In the18th c. more wars and losses resulted in another attempt at reforms. The Tulip Period  ( 1718-30 )   marks the first conscious borrowing of European culture and art. During the mid-century interlude of peace on the European frontiers, Ottoman political authority was further diffused. Provincial notables and governors barely heeded orders from Istanbul. Levantines and Phanariot Greeks enjoyed enormous prosperity and influence. The Muslim religious elite reached the apex of their power. In the last quarter of the century, Catherine the Great resumed Russian expansion southward; her ” Greek Scheme ” aimed to put her grandson, Constantine, on the throne of a neo-Byzantine Empire with its capital at Constantinople. Her first war ended in the Treaty of Kuchuk Kaynarca (1774) by which the Ottomans gave up the Crimea, the first time they had lost territory inhabited primarily by Muslims. In 1789, during the second war with Catherine, Selim lll became sultan and initiated a reform program called the New Order, (Nizam-i Cedid) with emphasis on military and fiscal reform. But Selim’s failure to prevent Napoleon’s invasion of the rich Ottoman province of Egypt in 1798 revealed to Europeans as never before that the balance of power had now shifted decidedly in their favor.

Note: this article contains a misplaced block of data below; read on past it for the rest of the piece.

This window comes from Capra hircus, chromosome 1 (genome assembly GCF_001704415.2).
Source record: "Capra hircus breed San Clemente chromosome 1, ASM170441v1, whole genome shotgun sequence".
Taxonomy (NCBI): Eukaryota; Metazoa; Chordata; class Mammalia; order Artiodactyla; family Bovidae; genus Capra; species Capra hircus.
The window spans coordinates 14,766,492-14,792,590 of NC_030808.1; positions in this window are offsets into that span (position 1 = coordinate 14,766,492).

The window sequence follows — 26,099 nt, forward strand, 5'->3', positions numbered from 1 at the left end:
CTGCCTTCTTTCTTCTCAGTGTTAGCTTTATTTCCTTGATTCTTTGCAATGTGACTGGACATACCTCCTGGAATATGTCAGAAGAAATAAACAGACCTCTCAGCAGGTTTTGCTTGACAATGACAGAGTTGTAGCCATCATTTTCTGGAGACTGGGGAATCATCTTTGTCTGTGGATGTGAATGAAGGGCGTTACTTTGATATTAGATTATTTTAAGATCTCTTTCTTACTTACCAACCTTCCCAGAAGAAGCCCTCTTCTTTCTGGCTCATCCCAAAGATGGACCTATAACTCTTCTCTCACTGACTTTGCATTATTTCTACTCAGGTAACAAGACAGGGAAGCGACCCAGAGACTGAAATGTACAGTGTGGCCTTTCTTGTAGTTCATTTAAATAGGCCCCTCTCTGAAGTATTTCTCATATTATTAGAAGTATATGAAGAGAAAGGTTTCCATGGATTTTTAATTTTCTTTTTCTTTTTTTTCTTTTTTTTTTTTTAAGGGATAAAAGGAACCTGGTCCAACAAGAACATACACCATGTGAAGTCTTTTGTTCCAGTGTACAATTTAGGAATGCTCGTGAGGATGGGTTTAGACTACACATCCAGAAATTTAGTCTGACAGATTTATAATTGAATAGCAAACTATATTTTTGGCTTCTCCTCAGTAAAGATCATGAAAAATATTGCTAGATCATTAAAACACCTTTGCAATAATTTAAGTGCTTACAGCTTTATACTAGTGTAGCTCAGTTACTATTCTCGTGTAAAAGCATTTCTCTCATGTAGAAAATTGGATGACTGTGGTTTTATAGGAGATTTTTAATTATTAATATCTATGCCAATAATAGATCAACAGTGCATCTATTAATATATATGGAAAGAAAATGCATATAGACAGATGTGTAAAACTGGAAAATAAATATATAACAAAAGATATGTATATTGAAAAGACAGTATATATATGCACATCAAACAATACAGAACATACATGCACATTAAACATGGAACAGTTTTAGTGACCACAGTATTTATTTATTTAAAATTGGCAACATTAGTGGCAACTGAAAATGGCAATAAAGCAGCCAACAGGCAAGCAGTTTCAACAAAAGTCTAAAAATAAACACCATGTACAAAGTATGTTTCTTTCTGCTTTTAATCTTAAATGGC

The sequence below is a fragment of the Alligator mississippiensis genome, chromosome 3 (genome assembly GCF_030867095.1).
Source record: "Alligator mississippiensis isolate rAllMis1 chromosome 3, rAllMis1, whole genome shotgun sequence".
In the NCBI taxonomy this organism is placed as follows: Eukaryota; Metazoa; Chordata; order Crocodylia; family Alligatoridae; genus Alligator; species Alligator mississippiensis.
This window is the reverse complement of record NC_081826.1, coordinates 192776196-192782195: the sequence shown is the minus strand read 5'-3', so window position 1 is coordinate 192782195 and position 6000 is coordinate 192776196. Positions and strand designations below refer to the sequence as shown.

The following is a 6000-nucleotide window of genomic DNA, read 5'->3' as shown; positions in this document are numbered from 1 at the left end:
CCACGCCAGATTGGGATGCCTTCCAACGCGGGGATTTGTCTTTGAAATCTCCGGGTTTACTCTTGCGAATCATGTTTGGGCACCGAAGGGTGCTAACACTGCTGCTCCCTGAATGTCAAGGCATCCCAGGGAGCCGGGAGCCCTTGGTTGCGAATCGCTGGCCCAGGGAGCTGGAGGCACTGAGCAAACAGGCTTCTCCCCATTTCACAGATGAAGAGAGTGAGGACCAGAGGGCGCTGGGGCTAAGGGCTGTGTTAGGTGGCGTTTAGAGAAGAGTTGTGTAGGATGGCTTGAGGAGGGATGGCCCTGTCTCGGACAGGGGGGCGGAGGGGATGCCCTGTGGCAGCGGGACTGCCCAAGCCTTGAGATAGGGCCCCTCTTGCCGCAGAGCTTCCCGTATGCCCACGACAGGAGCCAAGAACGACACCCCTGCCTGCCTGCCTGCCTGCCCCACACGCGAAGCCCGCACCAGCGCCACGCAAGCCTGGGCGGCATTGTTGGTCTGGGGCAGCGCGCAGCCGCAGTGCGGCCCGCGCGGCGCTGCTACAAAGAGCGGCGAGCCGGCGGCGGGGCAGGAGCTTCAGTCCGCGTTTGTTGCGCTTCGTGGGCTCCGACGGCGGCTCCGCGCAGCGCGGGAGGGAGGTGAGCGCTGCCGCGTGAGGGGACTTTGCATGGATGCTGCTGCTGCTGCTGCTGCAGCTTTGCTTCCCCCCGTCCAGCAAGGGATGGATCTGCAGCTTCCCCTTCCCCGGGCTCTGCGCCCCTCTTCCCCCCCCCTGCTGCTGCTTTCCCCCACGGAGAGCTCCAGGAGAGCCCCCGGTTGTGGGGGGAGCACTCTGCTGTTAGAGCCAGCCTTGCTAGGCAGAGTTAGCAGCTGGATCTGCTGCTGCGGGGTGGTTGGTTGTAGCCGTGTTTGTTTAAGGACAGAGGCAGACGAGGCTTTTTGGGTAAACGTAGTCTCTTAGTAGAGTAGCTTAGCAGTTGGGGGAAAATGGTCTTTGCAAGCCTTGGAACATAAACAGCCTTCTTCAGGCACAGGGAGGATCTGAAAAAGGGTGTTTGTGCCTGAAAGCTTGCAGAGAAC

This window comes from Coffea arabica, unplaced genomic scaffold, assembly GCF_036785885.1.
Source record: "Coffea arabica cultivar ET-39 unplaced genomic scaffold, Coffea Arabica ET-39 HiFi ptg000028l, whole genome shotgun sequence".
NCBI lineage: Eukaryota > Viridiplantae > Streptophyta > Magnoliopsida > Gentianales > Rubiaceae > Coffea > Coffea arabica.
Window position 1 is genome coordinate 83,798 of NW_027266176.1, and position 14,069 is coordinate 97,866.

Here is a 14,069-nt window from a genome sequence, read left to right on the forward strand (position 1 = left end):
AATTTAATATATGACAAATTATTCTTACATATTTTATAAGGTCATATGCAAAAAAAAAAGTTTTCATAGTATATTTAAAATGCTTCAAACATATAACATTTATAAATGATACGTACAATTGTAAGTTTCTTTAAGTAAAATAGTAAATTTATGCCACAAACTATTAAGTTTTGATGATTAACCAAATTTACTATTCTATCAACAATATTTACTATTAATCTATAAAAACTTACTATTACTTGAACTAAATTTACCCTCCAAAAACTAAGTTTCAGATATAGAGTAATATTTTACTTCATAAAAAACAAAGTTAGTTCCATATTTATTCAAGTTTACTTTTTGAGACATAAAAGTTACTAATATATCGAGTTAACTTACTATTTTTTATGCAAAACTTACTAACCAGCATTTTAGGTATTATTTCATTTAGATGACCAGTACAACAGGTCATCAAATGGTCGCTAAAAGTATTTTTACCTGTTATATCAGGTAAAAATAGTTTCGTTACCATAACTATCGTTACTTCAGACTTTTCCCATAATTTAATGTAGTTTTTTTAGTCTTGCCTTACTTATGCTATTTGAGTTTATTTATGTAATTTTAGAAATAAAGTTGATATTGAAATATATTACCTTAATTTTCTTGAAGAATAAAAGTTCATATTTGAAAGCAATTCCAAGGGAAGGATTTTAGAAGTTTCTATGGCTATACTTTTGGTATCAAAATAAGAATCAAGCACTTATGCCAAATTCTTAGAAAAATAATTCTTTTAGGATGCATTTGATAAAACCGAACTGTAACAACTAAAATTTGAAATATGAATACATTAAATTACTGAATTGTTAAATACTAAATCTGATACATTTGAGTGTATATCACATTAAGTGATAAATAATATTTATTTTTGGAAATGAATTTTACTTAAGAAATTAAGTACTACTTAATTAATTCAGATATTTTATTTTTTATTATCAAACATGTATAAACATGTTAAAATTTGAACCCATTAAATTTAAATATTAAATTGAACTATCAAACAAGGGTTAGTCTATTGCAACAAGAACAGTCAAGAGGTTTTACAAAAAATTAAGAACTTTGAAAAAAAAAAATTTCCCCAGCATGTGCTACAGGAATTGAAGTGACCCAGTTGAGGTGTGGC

Ottoman Sultan Selim III

The Imperial reforms begun by Selim III were taken up again in the early decades of the 19th.c. by Sultan Mahmud II. They aimed at curbing provincial autonomy and achieving political centralization and modernization through Western-style military, administrative, and fiscal reforms. But European intervention in the Greek struggle for independence signaled the beginning of the modern ” Eastern Question ” (Simply put : Who would divide the spoils when the Ottoman Empire collapsed ? ). To counter this, the Tanzimat period (1839-76) saw reforms center around a new concept of justice (adalet): equality before the law for all Ottoman subjects, Muslim and non- Muslim alike. This concept was fundamental to the prevalent ideology of the Tanzimat, Ottomanism ( patriotism but not yet nationalism). In the 1850s-60s, intellectuals known as the New Ottomans” engaged in a liberal critique of Tanzimat policies with emphasis on fatherland (vatan), freedom (hurriget), and constitutionalism. The Tanzimat reforms culminated in the constitution and parliament of 1876, but the 1877-78 war with Russia and the Treaty of Berlin, by which most of the Ottoman lands in Europe were lost and the European powers laid claim to spheres of influence in the Middle East, allowed Sultan Abdulhamid II to bring an end to ” liberalism” and proceed with reforms under an autocratic- regime. By the 1880s Germany under Kaiser Wilhelrn had replaced France and Great Britain as friend and military advisor of the Ottoman Empire, and new ideologies were challenging Ottomanism. Abdulhamid embraced Pan-Islamism; his opponents, known collectively as Young Turks, were drawn to a secular Ottoman pseudo-nationalism and some to Pan-Turkism.